Energy Doesn't Grow on Trees

By Sean Carroll | April 10, 2008 12:07 pm

Funny thing about energy: it’s conserved! At least when the spacetime background is time-translation invariant, which is a very good approximation here in the Solar System. We bring you this reminder because a knowledge of basic physics can occasionally be helpful when formulating public policy.

ethanol.jpg In particular, biofuels (such as ethanol) and hydrogen are not actually sources of energy — given the vagaries of thermodynamics, it costs more energy to create them than we can get by actually using them, as there will inevitably be some waste heat and entropy produced. Almost all of the useful energy we have here on Earth comes ultimately from nuclear reactions of one form or another — either directly, from nuclear power plants, or indirectly from fusion in the Sun. There is of course direct solar power, but even fossil fuels and biofuels are simply storage systems for energy that can be traced eventually back to sunlight. The question is, what is the best way of capturing and using that sunlight — where “best” is going to be some interesting function of cheapest, cleanest, most easily transportable, and most sustainable.

People seem to be gradually catching on to the fact that biofuels are an especially wasteful and dirty energy storage system. Paul Krugman devoted a column the other day to how ethanol is a boon to Archer Daniels Midland, but terrible for the world’s food supply. (We told you the Farm Bill was a travesty.) And Time has published a cover story on the “Clean-Energy Scam.”

Propelled by mounting anxieties over soaring oil costs and climate change, biofuels have become the vanguard of the green-tech revolution, the trendy way for politicians and corporations to show they’re serious about finding alternative sources of energy and in the process slowing global warming. The U.S. quintupled its production of ethanol–ethyl alcohol, a fuel distilled from plant matter–in the past decade, and Washington has just mandated another fivefold increase in renewable fuels over the next decade…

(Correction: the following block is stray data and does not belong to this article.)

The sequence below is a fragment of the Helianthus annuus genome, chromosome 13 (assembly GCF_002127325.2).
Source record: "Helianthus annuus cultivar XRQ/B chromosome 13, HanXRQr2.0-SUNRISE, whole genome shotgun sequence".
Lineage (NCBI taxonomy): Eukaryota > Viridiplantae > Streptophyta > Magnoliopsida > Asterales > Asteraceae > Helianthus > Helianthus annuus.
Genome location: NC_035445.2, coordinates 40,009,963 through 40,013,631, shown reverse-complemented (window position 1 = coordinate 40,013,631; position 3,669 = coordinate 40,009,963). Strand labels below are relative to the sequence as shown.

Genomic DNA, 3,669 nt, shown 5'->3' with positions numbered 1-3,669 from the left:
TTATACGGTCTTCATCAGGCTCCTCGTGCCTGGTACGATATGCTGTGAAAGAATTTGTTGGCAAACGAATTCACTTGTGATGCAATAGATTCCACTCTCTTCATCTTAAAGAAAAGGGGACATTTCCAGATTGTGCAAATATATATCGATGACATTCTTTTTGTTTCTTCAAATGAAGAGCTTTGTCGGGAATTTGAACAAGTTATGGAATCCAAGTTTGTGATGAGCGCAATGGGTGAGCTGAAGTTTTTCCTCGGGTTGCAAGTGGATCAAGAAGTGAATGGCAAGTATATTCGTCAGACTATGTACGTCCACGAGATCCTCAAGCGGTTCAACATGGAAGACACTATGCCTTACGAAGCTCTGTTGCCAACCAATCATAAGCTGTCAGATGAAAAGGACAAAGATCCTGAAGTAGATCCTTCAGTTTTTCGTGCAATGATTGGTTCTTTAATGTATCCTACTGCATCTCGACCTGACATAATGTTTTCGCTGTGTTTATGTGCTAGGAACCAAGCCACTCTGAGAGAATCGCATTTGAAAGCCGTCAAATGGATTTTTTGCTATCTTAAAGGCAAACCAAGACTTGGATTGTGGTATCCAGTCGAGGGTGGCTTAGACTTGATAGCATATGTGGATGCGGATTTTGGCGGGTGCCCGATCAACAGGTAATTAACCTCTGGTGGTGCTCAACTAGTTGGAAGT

But several new studies show the biofuel boom is doing exactly the opposite of what its proponents intended: it’s dramatically accelerating global warming, imperiling the planet in the name of saving it. Corn ethanol, always environmentally suspect, turns out to be environmentally disastrous. Even cellulosic ethanol made from switchgrass, which has been promoted by eco-activists and eco-investors as well as by President Bush as the fuel of the future, looks less green than oil-derived gasoline.

As an uneducated guess, I would imagine that in the medium run the world will have to turn to (Earth-based!) nuclear power for its energy needs. In the longer run, solar will be the way to go, although the amount of solar power we can reasonably collect here on Earth is somewhat limited. We’ll likely have to solve the problem of how to efficiently beam power down from orbit, after which we can build big million-square-kilometer solar power collectors in space. Not in my lifetime, I would bet.

Eventually the Sun will run out, of course. But there are other Suns. In the even longer run, once all of the stars have run out and we are all virtual processes running on a computer, perhaps we can tap into the Hawking radiation from the supermassive black hole at the galactic center. Once that is gone and the universe has settled into empty de Sitter space, we’ll be in thermal equilibrium. At that point there’s probably little hope, no matter what optimists like Freeman Dyson might tell you.

CATEGORIZED UNDER: Science and Society

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About Sean Carroll

Sean Carroll is a Senior Research Associate in the Department of Physics at the California Institute of Technology. His research interests include theoretical aspects of cosmology, field theory, and gravitation. His most recent book is The Particle at the End of the Universe, about the Large Hadron Collider and the search for the Higgs boson. Here are some of his favorite blog posts, home page, and email: carroll [at] .


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